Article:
18. Yea, I had Highlights magazine at home. I loved the Timbertoes and Goofus and Gallant. I remember one issue in particular had some totally fun ideas for throwing a half birthday party for yourself. I was super excited about the idea, but my mom wasn’t having it. I still kinda want to throw myself a half birthday with half of a round cake, served on paper plates cut in half, personal pizzas and sandwiches cut in half, and a game where you pass out half pieces of paper with half animal faces on them and everyone has to find the person with the matching half of their animal face. Damn, am I too old for that now? Also, I got Ranger Rick. I remember one issue where they talked about spiders and it had a huge picture of a tarantula sitting on some bananas. I didn’t want to go to the produce section of the grocery store for weeks after I saw that.

  19. I haven’t thought about Hidden Pictures in several years. I too did not understand that I could get Highlights delivered to me – IN THE MAIL.
    A couple of years ago I very enthusiastically shared a Highlights Hidden Pictures with my son. He did not share my thrill of finding combs, cats and cups amongst lines of tree trunks or clouds in the sky. I actually tried to convince him of the “coolness” of the puzzle.
    I learned a lesson that day as a mom. Cool stuff from my childhood is not always cool in today’s childverse. It ouched.
    So glad that at least Star Wars is cross-generationally cool.

  20. When I was a kid, we got a subscription to Highlights sent to our house. I would go through each copy meticulously for about a week, then put it in the stack of other “forgotten” issues. It wasn’t until I was about 20 or so, and I brought it up to my Mom, that I found out why we actually had the subscription:
    My step-dad loved reading it. ::head shake:: I swear, the things you learn about your parents when you come of age…
    http://www.livingwithanerd.com

  21. I had Highlights for years as a kid but I never liked reading it for some reason. I always thought they were particularly boring and ended up playing with Legos or something else instead.

  22. I’m pretty sure we had a Highlights subscription when I was a kid–I know we definitely got Ranger Rick.
    Out of curiosity, why shouldn’t Anne be the one driving? I mean…is it really that odd that she would be?

  23. My relatives were always getting me subscriptions to these when I was a kid. I got Highlights for Children and Jack and Jill. I remember Jack and Jill as having better stories, but I liked them both because I liked reading everything. I was the kid who got Weekly Reader all summer long and sent away for the books in the back because I recognized the comic artists that were doing some of the illustrations, and … well… I love books! I never read those magazines in the doctor’s office, though. I wanted folks to think I was more sophisticated than that, so I’d pick up Time or National Geographic. Those magazines were never scribbled in!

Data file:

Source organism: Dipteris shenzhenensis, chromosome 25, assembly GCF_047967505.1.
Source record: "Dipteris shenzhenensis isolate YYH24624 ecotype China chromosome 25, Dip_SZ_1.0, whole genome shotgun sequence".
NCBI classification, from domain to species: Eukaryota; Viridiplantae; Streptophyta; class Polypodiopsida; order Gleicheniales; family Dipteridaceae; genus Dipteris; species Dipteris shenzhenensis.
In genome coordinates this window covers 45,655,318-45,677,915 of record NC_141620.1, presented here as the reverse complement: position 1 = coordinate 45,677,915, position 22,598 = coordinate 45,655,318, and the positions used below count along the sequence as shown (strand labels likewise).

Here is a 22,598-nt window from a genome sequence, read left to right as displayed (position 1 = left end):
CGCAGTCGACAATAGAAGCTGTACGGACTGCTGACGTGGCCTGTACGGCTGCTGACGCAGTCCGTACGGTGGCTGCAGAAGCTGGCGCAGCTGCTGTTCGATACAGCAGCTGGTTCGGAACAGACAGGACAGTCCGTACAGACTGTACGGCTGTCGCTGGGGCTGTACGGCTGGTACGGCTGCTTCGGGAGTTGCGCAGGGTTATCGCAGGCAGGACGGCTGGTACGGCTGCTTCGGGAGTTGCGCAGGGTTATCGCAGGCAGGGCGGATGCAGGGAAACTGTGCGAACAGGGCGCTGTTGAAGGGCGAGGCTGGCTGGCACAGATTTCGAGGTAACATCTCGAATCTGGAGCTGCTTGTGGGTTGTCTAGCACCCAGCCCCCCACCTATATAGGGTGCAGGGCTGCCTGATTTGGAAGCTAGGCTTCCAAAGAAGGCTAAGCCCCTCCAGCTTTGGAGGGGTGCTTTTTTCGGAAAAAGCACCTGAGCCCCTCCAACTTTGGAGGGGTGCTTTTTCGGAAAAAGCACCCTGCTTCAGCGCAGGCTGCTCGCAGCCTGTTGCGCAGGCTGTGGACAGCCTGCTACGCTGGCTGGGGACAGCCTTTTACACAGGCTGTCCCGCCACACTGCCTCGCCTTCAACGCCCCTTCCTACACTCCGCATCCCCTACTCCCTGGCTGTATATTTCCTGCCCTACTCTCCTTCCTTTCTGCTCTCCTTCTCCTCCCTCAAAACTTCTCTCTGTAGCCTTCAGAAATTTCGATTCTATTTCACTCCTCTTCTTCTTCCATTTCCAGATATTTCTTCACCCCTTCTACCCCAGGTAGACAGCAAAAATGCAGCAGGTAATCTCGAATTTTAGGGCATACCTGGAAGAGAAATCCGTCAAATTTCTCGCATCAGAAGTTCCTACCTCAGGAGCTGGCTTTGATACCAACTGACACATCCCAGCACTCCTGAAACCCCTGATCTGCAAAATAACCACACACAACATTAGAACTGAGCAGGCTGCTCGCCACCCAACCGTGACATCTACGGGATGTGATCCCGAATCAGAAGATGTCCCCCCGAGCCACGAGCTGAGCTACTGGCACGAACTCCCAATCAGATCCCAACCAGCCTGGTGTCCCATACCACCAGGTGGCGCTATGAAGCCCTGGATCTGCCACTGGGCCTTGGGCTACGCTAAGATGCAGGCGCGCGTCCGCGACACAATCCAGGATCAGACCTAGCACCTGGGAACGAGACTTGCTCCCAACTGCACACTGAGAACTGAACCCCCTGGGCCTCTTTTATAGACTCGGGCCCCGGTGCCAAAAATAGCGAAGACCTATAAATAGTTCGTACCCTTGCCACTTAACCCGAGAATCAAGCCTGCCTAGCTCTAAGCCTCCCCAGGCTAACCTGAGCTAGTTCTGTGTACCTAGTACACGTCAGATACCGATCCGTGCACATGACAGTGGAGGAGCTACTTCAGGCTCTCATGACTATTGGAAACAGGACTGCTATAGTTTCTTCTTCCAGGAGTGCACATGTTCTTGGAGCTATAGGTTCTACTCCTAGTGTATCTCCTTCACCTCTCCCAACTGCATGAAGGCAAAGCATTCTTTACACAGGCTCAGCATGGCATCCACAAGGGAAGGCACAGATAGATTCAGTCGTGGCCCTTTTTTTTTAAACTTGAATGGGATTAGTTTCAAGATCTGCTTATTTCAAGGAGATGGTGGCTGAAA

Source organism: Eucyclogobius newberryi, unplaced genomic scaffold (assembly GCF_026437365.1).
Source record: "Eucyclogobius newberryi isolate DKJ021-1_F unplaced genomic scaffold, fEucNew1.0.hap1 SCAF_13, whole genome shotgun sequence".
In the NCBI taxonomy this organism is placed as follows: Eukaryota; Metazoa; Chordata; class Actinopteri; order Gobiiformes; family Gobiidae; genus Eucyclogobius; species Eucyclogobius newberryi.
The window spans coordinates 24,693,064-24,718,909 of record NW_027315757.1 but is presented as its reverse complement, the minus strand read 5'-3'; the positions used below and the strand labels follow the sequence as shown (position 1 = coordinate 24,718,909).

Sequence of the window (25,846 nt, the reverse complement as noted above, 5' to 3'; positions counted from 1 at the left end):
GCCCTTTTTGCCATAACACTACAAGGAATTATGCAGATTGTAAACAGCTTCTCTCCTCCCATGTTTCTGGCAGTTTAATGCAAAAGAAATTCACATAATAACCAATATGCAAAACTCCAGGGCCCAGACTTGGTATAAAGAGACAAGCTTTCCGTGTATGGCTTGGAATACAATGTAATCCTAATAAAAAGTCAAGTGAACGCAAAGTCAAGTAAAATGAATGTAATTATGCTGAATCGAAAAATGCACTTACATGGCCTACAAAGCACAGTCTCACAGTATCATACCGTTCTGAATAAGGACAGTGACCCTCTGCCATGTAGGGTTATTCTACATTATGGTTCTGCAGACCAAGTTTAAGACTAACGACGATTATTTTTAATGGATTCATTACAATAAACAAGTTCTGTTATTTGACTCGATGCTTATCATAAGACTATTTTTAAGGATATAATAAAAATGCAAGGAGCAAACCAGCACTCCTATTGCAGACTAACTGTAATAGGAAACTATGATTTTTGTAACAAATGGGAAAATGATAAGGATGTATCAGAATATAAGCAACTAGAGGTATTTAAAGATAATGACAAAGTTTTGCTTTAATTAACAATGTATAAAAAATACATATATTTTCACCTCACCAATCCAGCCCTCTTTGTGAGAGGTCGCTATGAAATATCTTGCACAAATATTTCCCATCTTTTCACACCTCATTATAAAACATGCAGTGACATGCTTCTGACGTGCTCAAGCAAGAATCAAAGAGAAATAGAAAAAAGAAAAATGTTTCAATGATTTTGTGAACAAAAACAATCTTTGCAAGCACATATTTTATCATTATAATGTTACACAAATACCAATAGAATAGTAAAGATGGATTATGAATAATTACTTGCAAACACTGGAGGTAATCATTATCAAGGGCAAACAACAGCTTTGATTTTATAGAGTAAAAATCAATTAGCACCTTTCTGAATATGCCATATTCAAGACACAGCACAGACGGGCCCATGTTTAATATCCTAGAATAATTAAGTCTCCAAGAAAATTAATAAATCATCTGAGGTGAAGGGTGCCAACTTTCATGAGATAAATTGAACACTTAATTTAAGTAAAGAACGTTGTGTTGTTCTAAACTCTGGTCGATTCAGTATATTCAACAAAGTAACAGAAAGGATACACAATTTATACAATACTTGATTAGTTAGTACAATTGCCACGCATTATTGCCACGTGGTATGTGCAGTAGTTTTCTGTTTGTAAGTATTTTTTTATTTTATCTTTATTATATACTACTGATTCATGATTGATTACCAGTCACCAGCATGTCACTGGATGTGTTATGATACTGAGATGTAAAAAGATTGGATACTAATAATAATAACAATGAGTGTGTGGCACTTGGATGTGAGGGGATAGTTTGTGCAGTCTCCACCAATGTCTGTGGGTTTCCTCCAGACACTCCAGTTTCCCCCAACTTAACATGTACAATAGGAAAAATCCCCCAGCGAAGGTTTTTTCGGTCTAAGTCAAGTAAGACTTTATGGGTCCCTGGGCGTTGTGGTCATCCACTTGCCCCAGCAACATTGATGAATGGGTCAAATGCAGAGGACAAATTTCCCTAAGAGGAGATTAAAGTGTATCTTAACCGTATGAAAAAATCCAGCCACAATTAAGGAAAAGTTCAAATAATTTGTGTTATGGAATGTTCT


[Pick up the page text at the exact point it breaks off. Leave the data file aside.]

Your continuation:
24. Wait… your doctor’s offices don’t have pens? How do people fill out the “Have you ever had alien chest-bursters as a pre-existing condition?” forms?
    (/meaningless obsession over one sentence)

  25. I always stole my brother’s Boys Life magazine. I asked my parents to keep that subscription for a few consecutive years after he got his Eagle.

  26. I love Highlights for Children.
    Love.
    My grandma worked for them back many years before I was born.

    Now for bonus points:
    Do you remember Cricket magazine? That was truly one of my favorites as a kid.

  27. One year, I got my own subscription for Highlights! That was a strange thing… to have Highlights at your own house! (and I still didn’t circle the hidden pictures – just so I could play again)

  28. Hehheh.
    My daughter’s grandparents got her a subscription a few years ago. She wasn’t into it at first and so I would take it upon myself to do the hidden pictures. Yeah, that didn’t go over too well when she finally became very interested in Highlights and I didn’t stop doing the hidden pictures. IN PEN! Mwahahahahaha!
    Man, I was that dick kid but in an adult body. Yeah well, I’d do it again if I could! Neener neener!

  29. My daughter had a subscription from my mom. They would sit and do the hidden pictures together the week it came to the house. My daughter no longer has interest in the magazine.
    I was always disappointed when the hidden pictures in the doctor’s office copies were done already. Mom would never let me do them if they weren’t. She said it wasn’t mine and other children might like to find the pictures themselves. Why didn’t more parents give children that advice?